Friday 30 April 2010
Brimstone and Gall! A Stratford Postcard
It was nice to be there with my parents. I have strong memories of going to see pantomimes as a family when I was young, and I'm sure that it was one of the things that influenced my love of the arts and performance. We are all getting a lot greyer, but it was good to still sit and laugh and enjoy the spectacle of Peter Pan as a family.
I like the mythology of Peter Pan, and I do believe that J.M Barrie captured some of the otherness of the fairy realm quite well. There is magic and wonder and adventure, but always that hint of sadness, death and loneliness.
In the program notes for the Stratford production, Bob Hetherington writes, "Peter Pan is arguably the last man-created myth of near-universal appeal, in the sense that subsequent fantasy narratives have tended to be regarded as pastiches of general to which Barrie's belong unambiguously." In a sense, Barrie's word is a pastiche, a blending together of fairy lore, Rackham-esque buccaneers and classical mythology. But it does have a remarkable wholeness that does, as Hetherington argues, move it beyond a pasting together of motifs towards its status of modern myth.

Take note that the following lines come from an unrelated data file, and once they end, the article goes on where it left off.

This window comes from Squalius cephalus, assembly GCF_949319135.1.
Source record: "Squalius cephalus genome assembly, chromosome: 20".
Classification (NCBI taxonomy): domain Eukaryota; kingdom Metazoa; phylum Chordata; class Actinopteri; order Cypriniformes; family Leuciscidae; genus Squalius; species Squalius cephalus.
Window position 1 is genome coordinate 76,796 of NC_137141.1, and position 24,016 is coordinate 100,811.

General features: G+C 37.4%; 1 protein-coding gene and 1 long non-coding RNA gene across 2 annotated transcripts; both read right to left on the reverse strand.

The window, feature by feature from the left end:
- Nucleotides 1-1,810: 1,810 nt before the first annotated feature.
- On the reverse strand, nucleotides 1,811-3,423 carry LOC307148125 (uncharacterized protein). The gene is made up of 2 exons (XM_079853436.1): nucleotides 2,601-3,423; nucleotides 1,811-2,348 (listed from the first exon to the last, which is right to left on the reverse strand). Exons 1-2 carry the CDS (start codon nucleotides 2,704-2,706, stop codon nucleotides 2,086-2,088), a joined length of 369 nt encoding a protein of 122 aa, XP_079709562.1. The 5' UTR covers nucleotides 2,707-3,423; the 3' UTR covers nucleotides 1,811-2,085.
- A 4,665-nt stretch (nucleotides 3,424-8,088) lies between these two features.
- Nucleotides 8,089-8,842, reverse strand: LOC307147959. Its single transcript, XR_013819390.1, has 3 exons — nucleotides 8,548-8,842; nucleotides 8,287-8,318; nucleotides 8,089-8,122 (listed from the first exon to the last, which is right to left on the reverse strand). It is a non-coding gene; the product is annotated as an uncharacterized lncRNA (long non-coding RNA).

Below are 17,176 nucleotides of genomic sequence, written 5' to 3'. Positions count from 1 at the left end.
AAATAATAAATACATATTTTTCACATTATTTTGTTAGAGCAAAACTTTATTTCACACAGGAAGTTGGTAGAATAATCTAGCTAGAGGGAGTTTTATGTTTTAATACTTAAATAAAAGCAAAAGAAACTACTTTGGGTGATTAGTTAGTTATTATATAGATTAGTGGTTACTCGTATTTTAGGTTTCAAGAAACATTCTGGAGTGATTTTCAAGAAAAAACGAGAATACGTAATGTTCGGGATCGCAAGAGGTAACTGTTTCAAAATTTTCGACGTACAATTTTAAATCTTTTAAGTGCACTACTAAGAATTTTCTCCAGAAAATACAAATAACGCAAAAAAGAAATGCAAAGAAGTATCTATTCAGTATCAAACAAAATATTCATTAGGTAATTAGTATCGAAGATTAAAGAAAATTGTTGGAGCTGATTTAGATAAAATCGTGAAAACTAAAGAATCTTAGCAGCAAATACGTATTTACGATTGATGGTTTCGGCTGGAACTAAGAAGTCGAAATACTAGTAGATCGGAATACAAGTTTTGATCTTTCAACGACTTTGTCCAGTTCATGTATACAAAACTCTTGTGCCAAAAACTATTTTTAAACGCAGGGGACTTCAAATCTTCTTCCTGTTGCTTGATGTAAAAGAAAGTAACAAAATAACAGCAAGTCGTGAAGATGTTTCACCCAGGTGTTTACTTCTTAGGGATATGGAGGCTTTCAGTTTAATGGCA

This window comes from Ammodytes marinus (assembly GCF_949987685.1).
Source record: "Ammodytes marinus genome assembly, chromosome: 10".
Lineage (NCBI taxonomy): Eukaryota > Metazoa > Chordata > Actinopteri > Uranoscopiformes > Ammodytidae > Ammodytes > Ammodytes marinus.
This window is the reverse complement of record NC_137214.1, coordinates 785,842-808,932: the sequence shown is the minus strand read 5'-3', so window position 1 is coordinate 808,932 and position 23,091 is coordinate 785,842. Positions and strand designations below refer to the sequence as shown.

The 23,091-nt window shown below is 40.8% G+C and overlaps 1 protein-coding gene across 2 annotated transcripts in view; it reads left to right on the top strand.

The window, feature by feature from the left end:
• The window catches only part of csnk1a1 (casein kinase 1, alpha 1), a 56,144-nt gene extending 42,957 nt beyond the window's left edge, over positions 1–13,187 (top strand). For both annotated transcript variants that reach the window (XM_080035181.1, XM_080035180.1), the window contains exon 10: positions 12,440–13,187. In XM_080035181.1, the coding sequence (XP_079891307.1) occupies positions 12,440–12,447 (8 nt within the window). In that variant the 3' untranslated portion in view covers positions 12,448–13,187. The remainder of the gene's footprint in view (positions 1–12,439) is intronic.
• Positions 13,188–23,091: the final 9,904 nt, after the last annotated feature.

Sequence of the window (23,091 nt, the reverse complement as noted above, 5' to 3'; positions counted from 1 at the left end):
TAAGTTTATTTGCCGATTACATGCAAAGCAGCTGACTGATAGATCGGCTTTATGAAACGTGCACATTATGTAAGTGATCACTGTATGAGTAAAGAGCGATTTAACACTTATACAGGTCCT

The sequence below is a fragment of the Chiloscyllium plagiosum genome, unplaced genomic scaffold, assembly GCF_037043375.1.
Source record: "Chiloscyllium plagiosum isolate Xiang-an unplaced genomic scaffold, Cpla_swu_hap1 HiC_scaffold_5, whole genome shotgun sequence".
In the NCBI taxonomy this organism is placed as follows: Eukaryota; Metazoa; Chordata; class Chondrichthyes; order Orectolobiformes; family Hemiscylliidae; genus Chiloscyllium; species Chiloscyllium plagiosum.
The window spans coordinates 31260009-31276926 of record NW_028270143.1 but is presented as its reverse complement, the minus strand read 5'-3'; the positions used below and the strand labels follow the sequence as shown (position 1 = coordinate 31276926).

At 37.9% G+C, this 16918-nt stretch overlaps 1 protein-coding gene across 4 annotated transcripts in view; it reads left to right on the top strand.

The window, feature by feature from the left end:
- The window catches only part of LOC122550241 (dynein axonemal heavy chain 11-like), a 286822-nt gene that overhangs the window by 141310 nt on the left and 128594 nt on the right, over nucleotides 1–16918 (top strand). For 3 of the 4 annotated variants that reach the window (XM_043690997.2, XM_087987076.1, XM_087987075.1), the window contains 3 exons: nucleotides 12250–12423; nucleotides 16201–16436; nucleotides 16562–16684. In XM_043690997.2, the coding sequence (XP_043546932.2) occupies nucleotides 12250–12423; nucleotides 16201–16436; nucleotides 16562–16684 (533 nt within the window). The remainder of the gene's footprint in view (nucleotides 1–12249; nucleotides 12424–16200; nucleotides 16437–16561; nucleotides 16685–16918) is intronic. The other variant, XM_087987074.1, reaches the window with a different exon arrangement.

As a storyteller, I loved the framing of the Stratford production around the on-stage presence of J.M Barrie as narrator. And I had nearly forgotten as an adult that it was storytelling that enticed Peter to the Darling household, and that it was Wendy's professed talents as a storyteller that ultimately took her to Neverland. All in all, a great production, for all those who believe in fairies, or those who never really wanted to grow up.